Who Wins and Who Loses in an ‘America Alone’ World?

U.S. President Donald Trump speaks during the United Nations General Assembly at U.N. headquarters in New York, Sept. 19, 2017 (AP photo by Seth Wenig).
U.S. President Donald Trump speaks during the United Nations General Assembly at U.N. headquarters in New York, Sept. 19, 2017 (AP photo by Seth Wenig).

One of the major concerns among critics of U.S. President Donald Trump’s “America First” foreign policy has always been that, in addition to potentially destabilizing the global order, it might end up being a shortcut to an “America alone” world. Trump’s decision last week not to recertify the Iran nuclear deal represented a step in that direction. To reach his decision, Trump disregarded the International Atomic Energy Agency’s repeated declarations that Iran is in compliance with the terms of the agreement. He also ignored the entreaties of France, the U.K. and Germany, America’s allies who are also signatories to the […]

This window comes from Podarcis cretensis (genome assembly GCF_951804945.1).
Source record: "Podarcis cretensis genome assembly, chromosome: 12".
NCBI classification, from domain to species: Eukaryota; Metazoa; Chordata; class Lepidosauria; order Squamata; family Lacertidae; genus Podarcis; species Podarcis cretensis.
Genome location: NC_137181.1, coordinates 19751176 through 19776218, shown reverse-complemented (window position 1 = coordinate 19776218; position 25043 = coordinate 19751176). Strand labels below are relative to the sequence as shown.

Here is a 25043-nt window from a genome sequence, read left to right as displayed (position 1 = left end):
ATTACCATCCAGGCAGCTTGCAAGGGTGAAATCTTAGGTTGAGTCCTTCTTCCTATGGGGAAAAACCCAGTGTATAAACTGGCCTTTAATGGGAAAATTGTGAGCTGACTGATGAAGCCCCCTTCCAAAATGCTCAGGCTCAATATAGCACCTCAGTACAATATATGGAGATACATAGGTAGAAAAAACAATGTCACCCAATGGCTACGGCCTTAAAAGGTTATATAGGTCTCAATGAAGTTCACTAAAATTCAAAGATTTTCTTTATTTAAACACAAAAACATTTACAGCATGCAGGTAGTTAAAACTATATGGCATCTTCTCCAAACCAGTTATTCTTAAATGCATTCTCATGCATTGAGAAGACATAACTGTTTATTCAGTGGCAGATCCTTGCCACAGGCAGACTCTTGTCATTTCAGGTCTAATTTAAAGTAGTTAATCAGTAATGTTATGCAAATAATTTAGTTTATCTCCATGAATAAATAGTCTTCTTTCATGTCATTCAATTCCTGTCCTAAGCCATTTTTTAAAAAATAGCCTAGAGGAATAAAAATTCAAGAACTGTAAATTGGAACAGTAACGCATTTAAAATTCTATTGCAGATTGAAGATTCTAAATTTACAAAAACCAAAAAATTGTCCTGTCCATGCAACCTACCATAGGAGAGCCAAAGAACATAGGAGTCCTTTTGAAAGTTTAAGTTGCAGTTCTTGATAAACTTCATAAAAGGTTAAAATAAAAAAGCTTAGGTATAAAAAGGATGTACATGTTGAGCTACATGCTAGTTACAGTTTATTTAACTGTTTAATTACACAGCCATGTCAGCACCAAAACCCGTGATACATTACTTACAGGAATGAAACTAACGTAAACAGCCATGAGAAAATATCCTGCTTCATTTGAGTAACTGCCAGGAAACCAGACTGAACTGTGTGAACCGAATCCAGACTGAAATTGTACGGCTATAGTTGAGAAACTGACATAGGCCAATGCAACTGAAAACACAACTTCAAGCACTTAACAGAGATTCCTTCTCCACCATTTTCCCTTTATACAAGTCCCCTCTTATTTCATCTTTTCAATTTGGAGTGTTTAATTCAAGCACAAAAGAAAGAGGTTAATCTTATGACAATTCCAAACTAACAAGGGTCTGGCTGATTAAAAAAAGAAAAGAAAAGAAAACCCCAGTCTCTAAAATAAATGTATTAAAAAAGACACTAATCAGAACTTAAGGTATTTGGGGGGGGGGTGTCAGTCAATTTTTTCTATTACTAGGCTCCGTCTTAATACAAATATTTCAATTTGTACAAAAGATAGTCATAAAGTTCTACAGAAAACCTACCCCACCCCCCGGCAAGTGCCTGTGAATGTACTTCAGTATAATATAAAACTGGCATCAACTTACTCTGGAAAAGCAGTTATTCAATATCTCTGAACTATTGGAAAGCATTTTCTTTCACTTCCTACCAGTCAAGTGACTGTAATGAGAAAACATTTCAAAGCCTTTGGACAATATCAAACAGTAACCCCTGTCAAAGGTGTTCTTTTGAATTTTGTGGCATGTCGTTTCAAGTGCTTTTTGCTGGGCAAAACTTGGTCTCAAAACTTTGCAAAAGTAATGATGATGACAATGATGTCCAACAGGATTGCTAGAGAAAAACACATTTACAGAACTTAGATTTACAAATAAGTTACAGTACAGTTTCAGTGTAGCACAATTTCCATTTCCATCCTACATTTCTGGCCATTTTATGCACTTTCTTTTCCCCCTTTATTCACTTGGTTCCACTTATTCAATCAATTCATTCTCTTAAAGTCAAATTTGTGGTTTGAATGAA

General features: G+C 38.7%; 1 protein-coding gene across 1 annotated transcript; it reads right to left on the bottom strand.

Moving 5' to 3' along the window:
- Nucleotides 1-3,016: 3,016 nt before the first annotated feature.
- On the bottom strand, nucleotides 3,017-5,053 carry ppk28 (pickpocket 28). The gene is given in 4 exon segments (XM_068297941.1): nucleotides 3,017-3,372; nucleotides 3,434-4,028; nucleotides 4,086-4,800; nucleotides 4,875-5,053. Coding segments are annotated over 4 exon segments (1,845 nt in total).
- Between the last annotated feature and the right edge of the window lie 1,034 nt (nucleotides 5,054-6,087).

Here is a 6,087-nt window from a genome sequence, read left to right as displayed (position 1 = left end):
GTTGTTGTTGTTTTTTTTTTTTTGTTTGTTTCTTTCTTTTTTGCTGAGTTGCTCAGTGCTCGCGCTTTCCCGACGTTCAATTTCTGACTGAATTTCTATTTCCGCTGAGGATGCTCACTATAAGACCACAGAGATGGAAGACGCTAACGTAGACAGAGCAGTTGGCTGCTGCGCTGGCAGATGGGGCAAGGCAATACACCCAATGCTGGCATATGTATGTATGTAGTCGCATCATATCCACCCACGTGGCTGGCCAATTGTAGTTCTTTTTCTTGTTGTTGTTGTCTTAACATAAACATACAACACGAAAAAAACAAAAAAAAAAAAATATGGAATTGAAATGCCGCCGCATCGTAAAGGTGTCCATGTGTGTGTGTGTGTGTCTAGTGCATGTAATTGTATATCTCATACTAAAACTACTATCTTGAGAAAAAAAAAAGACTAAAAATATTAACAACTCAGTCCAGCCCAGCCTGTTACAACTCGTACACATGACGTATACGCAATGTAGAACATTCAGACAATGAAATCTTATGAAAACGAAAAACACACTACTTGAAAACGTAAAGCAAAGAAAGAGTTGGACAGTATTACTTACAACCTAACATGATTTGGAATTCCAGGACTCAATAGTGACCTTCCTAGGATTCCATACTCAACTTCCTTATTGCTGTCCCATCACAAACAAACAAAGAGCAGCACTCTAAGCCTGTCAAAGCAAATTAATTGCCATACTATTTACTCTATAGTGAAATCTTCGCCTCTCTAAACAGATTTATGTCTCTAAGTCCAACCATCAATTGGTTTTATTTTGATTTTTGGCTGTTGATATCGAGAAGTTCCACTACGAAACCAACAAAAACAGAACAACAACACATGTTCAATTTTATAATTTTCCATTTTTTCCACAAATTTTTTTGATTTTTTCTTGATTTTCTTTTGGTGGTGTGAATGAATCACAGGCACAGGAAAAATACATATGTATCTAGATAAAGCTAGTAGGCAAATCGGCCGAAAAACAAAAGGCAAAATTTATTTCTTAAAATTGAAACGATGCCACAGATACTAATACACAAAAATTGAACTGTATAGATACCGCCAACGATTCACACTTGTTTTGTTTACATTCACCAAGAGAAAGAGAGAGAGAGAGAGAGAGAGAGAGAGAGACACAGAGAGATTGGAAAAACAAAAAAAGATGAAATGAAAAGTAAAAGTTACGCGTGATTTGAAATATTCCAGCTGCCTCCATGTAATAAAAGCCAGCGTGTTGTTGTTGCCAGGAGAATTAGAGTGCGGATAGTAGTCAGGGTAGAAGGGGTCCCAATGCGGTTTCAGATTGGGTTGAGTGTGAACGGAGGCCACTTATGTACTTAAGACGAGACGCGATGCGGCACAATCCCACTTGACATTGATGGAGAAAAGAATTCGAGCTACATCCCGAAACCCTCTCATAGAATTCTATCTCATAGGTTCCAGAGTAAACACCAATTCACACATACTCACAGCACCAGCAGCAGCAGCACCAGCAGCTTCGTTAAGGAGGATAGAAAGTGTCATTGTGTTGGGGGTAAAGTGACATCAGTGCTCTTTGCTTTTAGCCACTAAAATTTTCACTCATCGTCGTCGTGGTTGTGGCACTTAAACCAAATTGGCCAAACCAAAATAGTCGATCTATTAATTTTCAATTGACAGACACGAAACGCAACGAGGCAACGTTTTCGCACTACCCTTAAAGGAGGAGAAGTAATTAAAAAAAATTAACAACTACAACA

Keep reading for free right now!

Enter your email to get instant access to the rest of this article, get five free articles every 30 days, and to receive our free email newsletter:

Or, Subscribe now to get full access.

Already a subscriber? Log in here .

What you’ll get with an All-Access subscription to World Politics Review:

A WPR subscription is like no other resource — it’s like having your own personal researcher and analyst for news and events around the globe. Become a member now, and you’ll get:

  • Immediate and instant access to the full searchable library of 15,000+ articles
  • Daily articles with original analysis, written by leading topic experts, delivered to you every weekday
  • Daily links to must-read news, analysis, and opinion from top sources around the globe, curated by our keen-eyed team of editors
  • Weekly in-depth reports, including features on important countries and issues.
  • Your choice of weekly region-specific newsletters, delivered to your inbox.
  • Smartphone- and tablet-friendly website.
  • Completely ad-free reading.

And all of this is available to you — right now for just $1 for the first 30 days.

More World Politics Review